Though never a huge ratings hit, the series lasted for five years on ABC, and its 114 episodes played endlessly in syndicated reruns throughout the ’70s and ’80s (much to my delight as a kid). It can still be seen Friday nights at 10 p.m. (ET) on MeTV and 66 episodes are streaming at Hulu (much to my delight as a middle-aged man).
And then it gets weird.
In 1975, six months after sitcom’s final episode, ABC launched an animated adaptation re-titled The Oddball Couple. Felix and Oscar were reimagined as Spiffy the cat (voiced by Frank Nelson) and Fleabag the dog (Paul Winchell, the first voice of Tigger), two anthropomorphized animals living together (and most assuredly driving each crazy) in a half mansion/half slum. The series also featured the vocal talents of one-time Stooge Joe Besser and original Scooby-Doo cast members Don Messick (Fred) and Frank Welker (Scooby). DePatie-Freleng Enterprises only produced 16 episodes of The Oddball Couple, though ABC sure got their money’s worth; the show aired weekly for two years, first on Saturday mornings, then on Sundays, then back to Saturdays. (It’s not available via streaming or DVD, but you can watch the opening sequence on YouTube.)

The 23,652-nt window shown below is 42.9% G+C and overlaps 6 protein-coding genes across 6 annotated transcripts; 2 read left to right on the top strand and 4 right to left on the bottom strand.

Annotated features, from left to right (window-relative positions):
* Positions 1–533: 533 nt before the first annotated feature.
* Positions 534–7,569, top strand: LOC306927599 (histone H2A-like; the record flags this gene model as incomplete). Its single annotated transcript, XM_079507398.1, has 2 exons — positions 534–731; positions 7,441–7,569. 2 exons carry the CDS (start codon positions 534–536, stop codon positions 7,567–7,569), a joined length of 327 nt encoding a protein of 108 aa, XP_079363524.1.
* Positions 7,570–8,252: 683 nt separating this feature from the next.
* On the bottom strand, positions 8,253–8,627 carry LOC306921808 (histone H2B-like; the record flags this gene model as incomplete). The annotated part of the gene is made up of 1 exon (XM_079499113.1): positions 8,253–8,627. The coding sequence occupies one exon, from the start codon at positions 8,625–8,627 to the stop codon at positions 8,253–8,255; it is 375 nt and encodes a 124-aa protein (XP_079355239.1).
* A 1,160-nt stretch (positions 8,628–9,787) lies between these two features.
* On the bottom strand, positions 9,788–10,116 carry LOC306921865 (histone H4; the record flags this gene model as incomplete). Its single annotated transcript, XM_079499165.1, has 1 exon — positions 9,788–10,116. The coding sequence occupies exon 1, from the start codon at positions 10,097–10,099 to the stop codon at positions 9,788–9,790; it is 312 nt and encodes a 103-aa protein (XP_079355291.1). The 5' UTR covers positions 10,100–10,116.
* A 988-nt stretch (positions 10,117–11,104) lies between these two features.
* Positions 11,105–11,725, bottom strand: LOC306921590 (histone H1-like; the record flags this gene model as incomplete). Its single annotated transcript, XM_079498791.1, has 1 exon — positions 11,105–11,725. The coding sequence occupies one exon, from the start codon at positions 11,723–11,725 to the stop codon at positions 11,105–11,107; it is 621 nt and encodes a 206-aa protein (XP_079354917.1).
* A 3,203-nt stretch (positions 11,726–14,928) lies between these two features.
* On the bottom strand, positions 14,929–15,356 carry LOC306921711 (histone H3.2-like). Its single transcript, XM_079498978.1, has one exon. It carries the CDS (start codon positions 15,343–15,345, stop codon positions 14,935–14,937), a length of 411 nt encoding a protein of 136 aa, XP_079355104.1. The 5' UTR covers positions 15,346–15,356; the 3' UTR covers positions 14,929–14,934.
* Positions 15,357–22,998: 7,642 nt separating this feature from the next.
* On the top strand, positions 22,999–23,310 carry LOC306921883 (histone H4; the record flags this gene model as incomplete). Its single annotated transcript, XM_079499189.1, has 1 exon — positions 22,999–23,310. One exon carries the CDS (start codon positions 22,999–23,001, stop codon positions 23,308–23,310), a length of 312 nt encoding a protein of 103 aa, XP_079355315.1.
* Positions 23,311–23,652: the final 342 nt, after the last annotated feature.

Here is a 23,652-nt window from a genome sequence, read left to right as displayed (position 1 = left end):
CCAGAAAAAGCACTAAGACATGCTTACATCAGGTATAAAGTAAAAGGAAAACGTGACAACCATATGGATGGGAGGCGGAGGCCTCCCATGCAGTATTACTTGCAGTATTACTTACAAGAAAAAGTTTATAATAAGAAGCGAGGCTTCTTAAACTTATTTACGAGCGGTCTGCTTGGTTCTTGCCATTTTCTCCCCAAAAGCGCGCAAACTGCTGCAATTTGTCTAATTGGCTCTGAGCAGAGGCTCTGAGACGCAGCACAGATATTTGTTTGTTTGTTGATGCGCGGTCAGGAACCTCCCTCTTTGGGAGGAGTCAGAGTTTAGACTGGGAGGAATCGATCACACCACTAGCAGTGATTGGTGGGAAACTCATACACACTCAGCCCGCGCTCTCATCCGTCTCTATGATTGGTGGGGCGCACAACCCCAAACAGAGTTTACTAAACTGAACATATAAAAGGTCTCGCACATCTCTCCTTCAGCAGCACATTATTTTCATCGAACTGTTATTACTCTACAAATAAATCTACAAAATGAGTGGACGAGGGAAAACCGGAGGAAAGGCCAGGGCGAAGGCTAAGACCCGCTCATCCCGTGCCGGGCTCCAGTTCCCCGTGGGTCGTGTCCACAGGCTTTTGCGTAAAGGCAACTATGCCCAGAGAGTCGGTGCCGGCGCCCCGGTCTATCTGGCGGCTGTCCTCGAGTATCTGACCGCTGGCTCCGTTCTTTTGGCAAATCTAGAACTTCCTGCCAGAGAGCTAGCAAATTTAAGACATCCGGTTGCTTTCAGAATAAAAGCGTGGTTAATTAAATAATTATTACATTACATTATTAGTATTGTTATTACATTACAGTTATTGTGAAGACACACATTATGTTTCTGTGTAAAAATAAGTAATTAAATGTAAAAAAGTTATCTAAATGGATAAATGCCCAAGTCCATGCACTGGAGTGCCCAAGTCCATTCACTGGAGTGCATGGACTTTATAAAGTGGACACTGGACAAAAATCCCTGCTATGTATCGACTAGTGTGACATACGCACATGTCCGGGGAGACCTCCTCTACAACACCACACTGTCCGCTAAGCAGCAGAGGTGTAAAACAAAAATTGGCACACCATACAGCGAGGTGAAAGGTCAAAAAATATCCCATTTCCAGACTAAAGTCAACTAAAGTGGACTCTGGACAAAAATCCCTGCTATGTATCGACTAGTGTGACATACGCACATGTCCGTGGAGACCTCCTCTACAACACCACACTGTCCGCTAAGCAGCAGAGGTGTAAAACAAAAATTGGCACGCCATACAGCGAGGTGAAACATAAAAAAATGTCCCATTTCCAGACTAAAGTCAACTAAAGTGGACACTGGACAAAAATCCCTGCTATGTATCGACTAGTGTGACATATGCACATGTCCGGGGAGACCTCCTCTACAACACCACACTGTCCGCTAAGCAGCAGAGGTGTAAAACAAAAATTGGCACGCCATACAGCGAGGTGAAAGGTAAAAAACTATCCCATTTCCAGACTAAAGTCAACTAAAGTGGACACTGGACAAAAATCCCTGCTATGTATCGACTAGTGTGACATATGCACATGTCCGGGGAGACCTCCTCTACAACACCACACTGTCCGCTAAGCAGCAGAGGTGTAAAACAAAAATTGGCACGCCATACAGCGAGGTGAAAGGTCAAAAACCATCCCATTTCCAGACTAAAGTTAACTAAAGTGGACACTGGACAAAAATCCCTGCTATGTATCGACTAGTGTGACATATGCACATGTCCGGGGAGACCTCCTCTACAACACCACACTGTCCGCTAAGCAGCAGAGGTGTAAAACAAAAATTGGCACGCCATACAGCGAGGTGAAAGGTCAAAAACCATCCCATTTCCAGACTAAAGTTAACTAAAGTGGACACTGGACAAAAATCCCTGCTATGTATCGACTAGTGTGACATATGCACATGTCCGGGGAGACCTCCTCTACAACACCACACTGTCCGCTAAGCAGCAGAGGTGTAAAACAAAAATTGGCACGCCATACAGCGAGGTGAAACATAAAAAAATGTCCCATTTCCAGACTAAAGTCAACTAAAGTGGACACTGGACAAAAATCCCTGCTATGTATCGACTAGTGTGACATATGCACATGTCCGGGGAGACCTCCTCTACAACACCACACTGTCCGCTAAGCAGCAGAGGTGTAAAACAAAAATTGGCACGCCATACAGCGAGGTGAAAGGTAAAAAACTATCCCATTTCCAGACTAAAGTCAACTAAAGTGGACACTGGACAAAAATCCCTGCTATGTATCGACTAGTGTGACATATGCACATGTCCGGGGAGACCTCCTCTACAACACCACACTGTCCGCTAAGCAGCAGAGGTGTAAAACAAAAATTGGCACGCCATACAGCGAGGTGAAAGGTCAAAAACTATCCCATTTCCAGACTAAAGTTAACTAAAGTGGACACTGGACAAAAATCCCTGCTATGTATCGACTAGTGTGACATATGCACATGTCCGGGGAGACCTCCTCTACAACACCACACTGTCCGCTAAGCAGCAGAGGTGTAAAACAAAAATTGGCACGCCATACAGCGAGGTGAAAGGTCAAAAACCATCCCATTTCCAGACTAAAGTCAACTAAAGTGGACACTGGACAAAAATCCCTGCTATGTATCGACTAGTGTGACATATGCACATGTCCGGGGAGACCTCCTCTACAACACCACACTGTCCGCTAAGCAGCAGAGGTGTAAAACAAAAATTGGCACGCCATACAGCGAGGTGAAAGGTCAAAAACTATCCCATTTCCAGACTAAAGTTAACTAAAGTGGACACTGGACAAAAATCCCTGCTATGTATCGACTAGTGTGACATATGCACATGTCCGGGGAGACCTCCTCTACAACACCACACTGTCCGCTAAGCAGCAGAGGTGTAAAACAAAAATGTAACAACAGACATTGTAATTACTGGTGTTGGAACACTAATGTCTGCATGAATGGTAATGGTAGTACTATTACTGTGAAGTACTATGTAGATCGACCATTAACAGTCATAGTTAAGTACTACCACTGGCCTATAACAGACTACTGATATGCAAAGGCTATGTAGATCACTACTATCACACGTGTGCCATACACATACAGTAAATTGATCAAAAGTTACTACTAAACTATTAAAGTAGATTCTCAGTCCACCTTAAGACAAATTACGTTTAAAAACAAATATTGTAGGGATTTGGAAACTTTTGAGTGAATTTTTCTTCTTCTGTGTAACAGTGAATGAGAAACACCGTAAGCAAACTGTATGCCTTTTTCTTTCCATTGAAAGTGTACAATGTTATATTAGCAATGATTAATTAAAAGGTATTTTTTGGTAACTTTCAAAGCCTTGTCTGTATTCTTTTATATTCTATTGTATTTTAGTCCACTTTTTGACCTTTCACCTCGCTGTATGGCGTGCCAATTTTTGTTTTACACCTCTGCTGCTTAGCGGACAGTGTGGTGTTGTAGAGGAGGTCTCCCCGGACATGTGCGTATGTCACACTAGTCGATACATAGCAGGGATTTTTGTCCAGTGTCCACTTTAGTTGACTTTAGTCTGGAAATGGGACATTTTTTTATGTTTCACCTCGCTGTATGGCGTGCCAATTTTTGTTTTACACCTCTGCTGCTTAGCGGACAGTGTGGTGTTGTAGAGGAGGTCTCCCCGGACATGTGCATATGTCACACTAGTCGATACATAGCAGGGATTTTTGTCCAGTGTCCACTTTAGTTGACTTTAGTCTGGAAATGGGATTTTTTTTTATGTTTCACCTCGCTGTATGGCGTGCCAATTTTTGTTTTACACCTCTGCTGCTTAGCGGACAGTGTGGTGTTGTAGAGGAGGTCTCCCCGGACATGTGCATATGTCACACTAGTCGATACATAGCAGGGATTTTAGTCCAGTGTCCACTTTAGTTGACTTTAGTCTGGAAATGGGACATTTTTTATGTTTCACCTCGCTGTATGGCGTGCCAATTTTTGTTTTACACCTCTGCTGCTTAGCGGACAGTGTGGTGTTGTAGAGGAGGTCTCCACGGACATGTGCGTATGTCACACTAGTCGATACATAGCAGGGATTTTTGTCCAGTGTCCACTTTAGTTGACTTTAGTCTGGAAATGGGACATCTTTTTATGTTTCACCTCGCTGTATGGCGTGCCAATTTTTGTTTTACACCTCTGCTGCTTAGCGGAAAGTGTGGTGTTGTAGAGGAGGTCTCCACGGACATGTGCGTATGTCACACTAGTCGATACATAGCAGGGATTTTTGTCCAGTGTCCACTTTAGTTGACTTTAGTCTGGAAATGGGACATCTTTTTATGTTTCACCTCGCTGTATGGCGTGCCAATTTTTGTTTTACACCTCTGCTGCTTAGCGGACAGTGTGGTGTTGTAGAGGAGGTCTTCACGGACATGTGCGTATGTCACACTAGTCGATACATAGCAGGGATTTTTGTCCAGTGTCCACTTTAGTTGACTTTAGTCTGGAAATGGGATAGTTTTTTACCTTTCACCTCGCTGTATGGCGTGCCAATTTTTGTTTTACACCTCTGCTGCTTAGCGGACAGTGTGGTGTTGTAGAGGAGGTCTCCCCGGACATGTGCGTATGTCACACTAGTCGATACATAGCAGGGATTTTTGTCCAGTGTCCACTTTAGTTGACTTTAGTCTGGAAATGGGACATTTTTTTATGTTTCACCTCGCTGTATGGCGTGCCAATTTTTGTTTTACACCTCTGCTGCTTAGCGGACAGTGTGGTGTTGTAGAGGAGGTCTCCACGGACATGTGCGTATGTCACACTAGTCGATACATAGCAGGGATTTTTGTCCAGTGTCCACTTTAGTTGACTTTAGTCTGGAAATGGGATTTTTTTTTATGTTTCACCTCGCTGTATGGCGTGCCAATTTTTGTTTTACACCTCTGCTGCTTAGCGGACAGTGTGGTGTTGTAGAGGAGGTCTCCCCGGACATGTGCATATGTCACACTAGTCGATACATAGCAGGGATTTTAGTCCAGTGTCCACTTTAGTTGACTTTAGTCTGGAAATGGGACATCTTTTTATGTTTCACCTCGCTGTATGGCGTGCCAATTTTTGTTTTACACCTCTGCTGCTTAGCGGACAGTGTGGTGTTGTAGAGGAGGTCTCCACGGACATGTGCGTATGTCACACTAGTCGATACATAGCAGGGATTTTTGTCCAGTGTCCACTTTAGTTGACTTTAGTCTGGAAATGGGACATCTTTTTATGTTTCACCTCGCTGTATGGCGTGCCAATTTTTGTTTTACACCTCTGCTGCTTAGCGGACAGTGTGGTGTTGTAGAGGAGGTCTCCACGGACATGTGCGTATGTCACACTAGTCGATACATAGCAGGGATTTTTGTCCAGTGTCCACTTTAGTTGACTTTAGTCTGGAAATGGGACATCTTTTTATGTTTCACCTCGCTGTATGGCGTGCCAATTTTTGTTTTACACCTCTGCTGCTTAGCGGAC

In 1982, just seven years after the sitcom’s cancellation, ABC dusted off old scripts and reshot them with an African-American cast. The New Odd Couple starred Demond Wilson (Lamont from Sanford and Son) as Oscar with Ron Glass (the nattily attired Det. Harris from the just-cancelled Barney Miller) as Felix. Originally conceived during a Writers Guild of American strike, this “urban” reboot eventually generated its own storylines, but even Garry Marshall’s producing and a jazzy arrangement of Neil Hefti’s iconic theme couldn’t save it from cancellation in May of 1983. (Not available streaming or on DVD, so YouTube to the rescue.)
Two years later, The Odd Couple got a sex change and came back to Broadway, with Rita Moreno (and later Brenda Vaccaro) as Olive Madison and Sally Struthers as Florence Ungar. Gene Saks directed the revival, and Simon adapted his script, changing the poker game to Trivial Pursuit and the Pigeon sisters to the Costazuela brothers (played by Tony Shaloub and Lewis J. Stadlen). The show played 295 performances at the Broadhurst Theatre, one of which included me in the audience rolling my eyes in dismay. It closed on February 23, 1986, and a tour followed. (As far as I can tell the production was never recorded, but there are dozens of clips of community theater versions on YouTube.)